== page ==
A Post classic period continued after most Mayans departed, melted into the jungle, and built other sites throughout Yucatan, Belize, and Guatemala at Copan, Palenque, Calakmul, Altun Ha,  Cahal Pech, and Chichen Itza.

Mayan trekers

Mayan trekers

Tikal has an estimated 3000 ruins with only about 30% excavated by archeologists.  Walking on jungle trails, you can see mounds of dirt, vines, trees, and stones which are sites which have not been excavated.

Rear view of Jaguar temple from jungle trail

Rear view of Temple of the Grand Jaguar from jungle trail

South Acropolis

Rear view of partially excavated acropolis

Rear view of partially excavated acropolis

Side view of partially excavated acropolis

Side view of partially excavated acropolis

Front view of partially excavated acropolis

Front view of partially excavated acropolis

Ceiba Tree

Along the way, our guide pointed out Guatemala’s national tree, the Ceiba, which had a spiritual value to Mayans, signifying links from the underworld to the heavens.  They called it the “Holy Tree of Life” because they thought it was the axis of the world.

Ceboia tree

Ceiba tree, Mayan “Holy Tree of Life”

Crown of ceboia tree

Crown of ceiba tree

Trunk of ceboia tree

Trunk of ceiba tree

Spanish description of Ceiba tree

Spanish description of Ceiba tree

North Acropolis

Canopy view of north acropolis

Canopy view of north acropolis

Lucy at canopy level

Lucy at canopy level

North acropolis temple steps

North acropolis temple steps

Temple god preserved

Temple god preserved

Wildlife at Tikal

Golden turkey and Coatimundi

Golden turkey and Coatimundi

Wildlife was plentiful at Tikal, howler monkeys, golden turkeys, and white-nosed coatimundi related to the raccoon family.  Golden turkeys pecked at ant mounds and scratched for worms; coati roamed the hillsides, their long noses sniffing for bugs and worms.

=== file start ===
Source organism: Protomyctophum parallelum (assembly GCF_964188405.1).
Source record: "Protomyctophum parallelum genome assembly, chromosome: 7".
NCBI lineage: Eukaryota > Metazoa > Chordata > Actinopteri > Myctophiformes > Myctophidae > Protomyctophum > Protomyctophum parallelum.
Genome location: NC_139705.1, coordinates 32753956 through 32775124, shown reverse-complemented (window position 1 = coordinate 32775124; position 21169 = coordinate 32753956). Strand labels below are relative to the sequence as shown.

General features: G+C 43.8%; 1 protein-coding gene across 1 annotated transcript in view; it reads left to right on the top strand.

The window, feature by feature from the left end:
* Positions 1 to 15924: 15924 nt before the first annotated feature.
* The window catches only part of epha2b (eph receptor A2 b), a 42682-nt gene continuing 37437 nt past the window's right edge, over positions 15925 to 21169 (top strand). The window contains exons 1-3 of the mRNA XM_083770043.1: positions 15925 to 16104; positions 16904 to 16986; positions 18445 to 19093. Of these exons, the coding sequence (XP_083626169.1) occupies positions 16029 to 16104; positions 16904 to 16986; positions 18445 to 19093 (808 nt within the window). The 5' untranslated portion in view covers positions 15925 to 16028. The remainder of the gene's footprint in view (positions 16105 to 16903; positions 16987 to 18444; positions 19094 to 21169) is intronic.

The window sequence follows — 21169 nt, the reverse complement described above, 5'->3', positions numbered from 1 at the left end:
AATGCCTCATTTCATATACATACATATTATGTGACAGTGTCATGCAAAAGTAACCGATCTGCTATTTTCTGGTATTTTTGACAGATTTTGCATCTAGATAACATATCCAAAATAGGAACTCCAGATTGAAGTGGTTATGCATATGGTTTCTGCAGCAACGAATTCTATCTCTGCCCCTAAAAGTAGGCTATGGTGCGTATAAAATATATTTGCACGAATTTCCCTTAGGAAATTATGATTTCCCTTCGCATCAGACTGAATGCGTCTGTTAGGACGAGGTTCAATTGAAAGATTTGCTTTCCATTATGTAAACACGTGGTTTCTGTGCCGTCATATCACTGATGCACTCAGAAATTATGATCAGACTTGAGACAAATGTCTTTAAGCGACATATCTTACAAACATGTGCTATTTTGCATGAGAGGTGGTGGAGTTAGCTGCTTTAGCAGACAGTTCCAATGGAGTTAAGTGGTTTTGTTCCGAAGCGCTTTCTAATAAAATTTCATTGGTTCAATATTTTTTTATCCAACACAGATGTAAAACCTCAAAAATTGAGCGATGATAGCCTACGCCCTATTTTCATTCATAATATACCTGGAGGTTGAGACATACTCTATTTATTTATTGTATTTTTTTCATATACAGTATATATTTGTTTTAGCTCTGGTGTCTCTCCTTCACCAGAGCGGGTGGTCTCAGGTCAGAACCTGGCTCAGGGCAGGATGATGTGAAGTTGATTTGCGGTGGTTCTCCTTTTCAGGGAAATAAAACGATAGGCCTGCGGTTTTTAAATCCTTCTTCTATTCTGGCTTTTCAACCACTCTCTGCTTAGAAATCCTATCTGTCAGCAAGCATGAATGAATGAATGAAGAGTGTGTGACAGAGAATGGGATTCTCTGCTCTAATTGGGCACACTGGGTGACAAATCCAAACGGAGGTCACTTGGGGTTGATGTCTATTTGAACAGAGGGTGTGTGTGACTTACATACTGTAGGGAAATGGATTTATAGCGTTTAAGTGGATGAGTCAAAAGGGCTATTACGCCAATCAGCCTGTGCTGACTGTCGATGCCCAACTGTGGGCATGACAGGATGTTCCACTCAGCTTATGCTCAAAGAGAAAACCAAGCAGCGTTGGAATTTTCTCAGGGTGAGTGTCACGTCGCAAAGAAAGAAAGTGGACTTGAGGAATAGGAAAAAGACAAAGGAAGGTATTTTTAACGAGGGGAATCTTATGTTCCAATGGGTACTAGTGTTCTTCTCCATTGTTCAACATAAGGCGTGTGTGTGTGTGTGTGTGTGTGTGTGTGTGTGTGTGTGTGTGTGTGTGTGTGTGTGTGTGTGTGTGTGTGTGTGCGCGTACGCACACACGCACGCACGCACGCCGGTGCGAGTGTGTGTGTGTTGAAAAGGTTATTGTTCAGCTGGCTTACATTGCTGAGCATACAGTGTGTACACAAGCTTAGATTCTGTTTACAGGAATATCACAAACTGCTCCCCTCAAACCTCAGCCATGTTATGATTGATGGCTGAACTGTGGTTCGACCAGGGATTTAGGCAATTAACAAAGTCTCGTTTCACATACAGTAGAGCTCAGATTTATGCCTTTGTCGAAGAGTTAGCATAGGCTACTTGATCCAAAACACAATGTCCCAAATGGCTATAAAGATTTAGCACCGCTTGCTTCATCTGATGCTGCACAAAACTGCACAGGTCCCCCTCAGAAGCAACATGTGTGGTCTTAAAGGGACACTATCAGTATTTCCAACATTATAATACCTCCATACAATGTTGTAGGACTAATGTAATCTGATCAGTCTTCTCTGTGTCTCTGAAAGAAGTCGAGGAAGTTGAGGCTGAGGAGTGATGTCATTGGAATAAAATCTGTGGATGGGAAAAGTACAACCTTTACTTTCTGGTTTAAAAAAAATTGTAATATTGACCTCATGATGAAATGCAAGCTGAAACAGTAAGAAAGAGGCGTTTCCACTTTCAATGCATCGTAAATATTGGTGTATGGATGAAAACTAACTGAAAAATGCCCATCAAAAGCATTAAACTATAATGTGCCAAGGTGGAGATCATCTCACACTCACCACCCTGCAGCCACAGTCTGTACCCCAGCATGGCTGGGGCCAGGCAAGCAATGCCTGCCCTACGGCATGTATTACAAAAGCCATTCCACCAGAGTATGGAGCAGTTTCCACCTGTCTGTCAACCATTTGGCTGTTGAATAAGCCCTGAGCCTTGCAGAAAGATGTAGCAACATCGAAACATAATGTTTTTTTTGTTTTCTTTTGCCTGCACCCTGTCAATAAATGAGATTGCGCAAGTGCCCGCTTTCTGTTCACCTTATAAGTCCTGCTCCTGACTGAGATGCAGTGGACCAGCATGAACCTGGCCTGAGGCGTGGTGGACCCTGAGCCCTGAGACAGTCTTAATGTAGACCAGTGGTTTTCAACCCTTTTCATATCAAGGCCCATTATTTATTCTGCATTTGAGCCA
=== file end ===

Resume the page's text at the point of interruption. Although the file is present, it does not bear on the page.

Golden turkey

Golden turkey

Coatimundi roamed in packs, following alpha males and nursing mothers who’d stop on a hill to feed their young, distinguished by reddish fur like wild foxes.

Juvenile white-nosed coatimundi

Juvenile white-nosed coatimundi

 

* * * * *

Update:  We’re spending a month in Belize, Guatemala, Costa Rica, and Panama.  Travel with us and explore Central America.

Next:  Casa del Caballo Blanco, San Ignacio, Belize

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7 responses to “Tikal Mayan ruins, Guatemala

    • Hi, Fred, glad you’re joining us on our Central American adventure. We’ve been here three weeks, leave tomorrow from San Jose, Costa Rica for last ten days in Panama.

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  1. Sounds like a wonderful way to escape winter dreariness! I’ll be in CA late in March or early April. Will you be home then?

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    • Sure thing, Judy, we’re making a trip to Tucson sometime in May to see grandson Preston. Lucy will make a couple trips to Modesto in Feb and Mar to visit a new grandson born Xmas Day.

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  2. FABULOUS!-Great pics…it’s like I’m right there with you guys!-Keep the posts coming. I look forward to all the pics and info!

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    • Lots of neat posts coming, Holly, horse back riding and zip lining in Costa Rica. Oh, and I forgot the coffee plantation visit which was very interesting. Picked beans, watched them crush them, and lay out for drying. Fascinating.